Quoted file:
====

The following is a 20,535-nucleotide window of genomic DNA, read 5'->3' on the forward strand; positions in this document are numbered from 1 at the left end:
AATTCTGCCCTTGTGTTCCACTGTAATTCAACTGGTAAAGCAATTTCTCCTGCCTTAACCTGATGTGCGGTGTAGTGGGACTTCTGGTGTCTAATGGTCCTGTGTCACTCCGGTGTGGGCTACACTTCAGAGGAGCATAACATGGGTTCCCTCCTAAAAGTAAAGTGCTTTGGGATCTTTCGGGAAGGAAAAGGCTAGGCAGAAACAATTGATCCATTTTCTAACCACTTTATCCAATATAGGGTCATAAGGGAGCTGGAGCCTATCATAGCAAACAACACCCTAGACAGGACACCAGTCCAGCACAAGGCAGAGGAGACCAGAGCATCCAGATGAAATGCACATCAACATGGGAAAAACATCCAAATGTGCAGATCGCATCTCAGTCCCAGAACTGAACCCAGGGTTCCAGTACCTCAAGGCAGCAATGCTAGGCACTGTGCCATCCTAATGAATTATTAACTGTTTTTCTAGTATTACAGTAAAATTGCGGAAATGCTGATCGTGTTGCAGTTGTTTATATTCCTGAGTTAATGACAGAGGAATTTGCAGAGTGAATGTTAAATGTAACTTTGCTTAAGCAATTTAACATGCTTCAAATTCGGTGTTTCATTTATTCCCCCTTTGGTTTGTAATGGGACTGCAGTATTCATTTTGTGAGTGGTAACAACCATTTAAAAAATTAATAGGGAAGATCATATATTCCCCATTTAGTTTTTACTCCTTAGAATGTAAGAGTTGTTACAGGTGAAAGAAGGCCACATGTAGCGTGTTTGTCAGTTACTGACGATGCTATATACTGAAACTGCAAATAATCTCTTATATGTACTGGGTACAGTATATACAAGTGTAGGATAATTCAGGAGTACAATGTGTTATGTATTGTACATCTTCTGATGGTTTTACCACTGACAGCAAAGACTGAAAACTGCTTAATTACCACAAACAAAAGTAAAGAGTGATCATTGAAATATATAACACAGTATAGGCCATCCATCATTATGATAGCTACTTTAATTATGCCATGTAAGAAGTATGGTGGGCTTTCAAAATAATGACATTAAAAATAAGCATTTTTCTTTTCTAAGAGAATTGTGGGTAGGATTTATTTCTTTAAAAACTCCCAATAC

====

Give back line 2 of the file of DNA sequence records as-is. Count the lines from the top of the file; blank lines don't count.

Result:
AATTCTGCCCTTGTGTTCCACTGTAATTCAACTGGTAAAGCAATTTCTCCTGCCTTAACCTGATGTGCGGTGTAGTGGGACTTCTGGTGTCTAATGGTCCTGTGTCACTCCGGTGTGGGCTACACTTCAGAGGAGCATAACATGGGTTCCCTCCTAAAAGTAAAGTGCTTTGGGATCTTTCGGGAAGGAAAAGGCTAGGCAGAAACAATTGATCCATTTTCTAACCACTTTATCCAATATAGGGTCATAAGGGAGCTGGAGCCTATCATAGCAAACAACACCCTAGACAGGACACCAGTCCAGCACAAGGCAGAGGAGACCAGAGCATCCAGATGAAATGCACATCAACATGGGAAAAACATCCAAATGTGCAGATCGCATCTCAGTCCCAGAACTGAACCCAGGGTTCCAGTACCTCAAGGCAGCAATGCTAGGCACTGTGCCATCCTAATGAATTATTAACTGTTTTTCTAGTATTACAGTAAAATTGCGGAAATGCTGATCGTGTTGCAGTTGTTTATATTCCTGAGTTAATGACAGAGGAATTTGCAGAGTGAATGTTAAATGTAACTTTGCTTAAGCAATTTAACATGCTTCAAATTCGGTGTTTCATTTATTCCCCCTTTGGTTTGTAATGGGACTGCAGTATTCATTTTGTGAGTGGTAACAACCATTTAAAAAATTAATAGGGAAGATCATATATTCCCCATTTAGTTTTTACTCCTTAGAATGTAAGAGTTGTTACAGGTGAAAGAAGGCCACATGTAGCGTGTTTGTCAGTTACTGACGATGCTATATACTGAAACTGCAAATAATCTCTTATATGTACTGGGTACAGTATATACAAGTGTAGGATAATTCAGGAGTACAATGTGTTATGTATTGTACATCTTCTGATGGTTTTACCACTGACAGCAAAGACTGAAAACTGCTTAATTACCACAAACAAAAGTAAAGAGTGATCATTGAAATATATAACACAGTATAGGCCATCCATCATTATGATAGCTACTTTAATTATGCCATGTAAGAAGTATGGTGGGCTTTCAAAATAATGACATTAAAAATAAGCATTTTTCTTTTCTAAGAGAATTGTGGGTAGGATTTATTTCTTTAAAAACTCCCAATAC